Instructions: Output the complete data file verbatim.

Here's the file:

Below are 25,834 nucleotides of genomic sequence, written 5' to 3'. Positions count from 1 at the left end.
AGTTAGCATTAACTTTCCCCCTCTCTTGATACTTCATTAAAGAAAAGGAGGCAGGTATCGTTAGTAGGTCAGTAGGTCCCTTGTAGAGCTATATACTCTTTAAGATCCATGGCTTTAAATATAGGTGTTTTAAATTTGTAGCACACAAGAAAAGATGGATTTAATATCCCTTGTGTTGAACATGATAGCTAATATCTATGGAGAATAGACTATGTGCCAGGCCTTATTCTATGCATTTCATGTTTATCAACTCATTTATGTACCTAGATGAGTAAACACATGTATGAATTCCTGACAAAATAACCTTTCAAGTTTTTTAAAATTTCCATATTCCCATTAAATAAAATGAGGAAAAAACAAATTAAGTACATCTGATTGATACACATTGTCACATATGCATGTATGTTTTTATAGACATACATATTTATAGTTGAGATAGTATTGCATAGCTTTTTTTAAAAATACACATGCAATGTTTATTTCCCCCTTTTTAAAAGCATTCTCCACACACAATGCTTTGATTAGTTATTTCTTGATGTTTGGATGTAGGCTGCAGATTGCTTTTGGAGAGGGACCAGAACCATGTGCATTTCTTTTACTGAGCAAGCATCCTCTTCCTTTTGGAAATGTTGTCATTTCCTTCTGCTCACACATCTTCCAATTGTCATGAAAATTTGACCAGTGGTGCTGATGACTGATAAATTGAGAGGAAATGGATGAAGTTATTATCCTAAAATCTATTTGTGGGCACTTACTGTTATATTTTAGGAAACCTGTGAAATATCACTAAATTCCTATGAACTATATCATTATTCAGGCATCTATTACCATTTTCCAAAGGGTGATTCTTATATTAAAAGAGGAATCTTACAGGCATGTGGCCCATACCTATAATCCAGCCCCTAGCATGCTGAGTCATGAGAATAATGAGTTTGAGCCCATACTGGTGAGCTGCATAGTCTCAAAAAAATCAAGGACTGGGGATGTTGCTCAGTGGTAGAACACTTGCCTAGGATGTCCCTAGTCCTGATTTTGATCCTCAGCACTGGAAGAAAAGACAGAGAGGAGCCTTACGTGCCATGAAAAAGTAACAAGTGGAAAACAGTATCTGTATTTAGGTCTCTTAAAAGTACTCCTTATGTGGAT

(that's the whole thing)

Below are 25,834 nucleotides of genomic sequence, written 5' to 3'. Positions count from 1 at the left end.
AGTTAGCATTAACTTTCCCCCTCTCTTGATACTTCATTAAAGAAAAGGAGGCAGGTATCGTTAGTAGGTCAGTAGGTCCCTTGTAGAGCTATATACTCTTTAAGATCCATGGCTTTAAATATAGGTGTTTTAAATTTGTAGCACACAAGAAAAGATGGATTTAATATCCCTTGTGTTGAACATGATAGCTAATATCTATGGAGAATAGACTATGTGCCAGGCCTTATTCTATGCATTTCATGTTTATCAACTCATTTATGTACCTAGATGAGTAAACACATGTATGAATTCCTGACAAAATAACCTTTCAAGTTTTTTAAAATTTCCATATTCCCATTAAATAAAATGAGGAAAAAACAAATTAAGTACATCTGATTGATACACATTGTCACATATGCATGTATGTTTTTATAGACATACATATTTATAGTTGAGATAGTATTGCATAGCTTTTTTTAAAAATACACATGCAATGTTTATTTCCCCCTTTTTAAAAGCATTCTCCACACACAATGCTTTGATTAGTTATTTCTTGATGTTTGGATGTAGGCTGCAGATTGCTTTTGGAGAGGGACCAGAACCATGTGCATTTCTTTTACTGAGCAAGCATCCTCTTCCTTTTGGAAATGTTGTCATTTCCTTCTGCTCACACATCTTCCAATTGTCATGAAAATTTGACCAGTGGTGCTGATGACTGATAAATTGAGAGGAAATGGATGAAGTTATTATCCTAAAATCTATTTGTGGGCACTTACTGTTATATTTTAGGAAACCTGTGAAATATCACTAAATTCCTATGAACTATATCATTATTCAGGCATCTATTACCATTTTCCAAAGGGTGATTCTTATATTAAAAGAGGAATCTTACAGGCATGTGGCCCATACCTATAATCCAGCCCCTAGCATGCTGAGTCATGAGAATAATGAGTTTGAGCCCATACTGGTGAGCTGCATAGTCTCAAAAAAATCAAGGACTGGGGATGTTGCTCAGTGGTAGAACACTTGCCTAGGATGTCCCTAGTCCTGATTTTGATCCTCAGCACTGGAAGAAAAGACAGAGAGGAGCCTTACGTGCCATGAAAAAGTAACAAGTGGAAAACAGTATCTGTATTTAGGTCTCTTAAAAGTACTCCTTATGTGGAT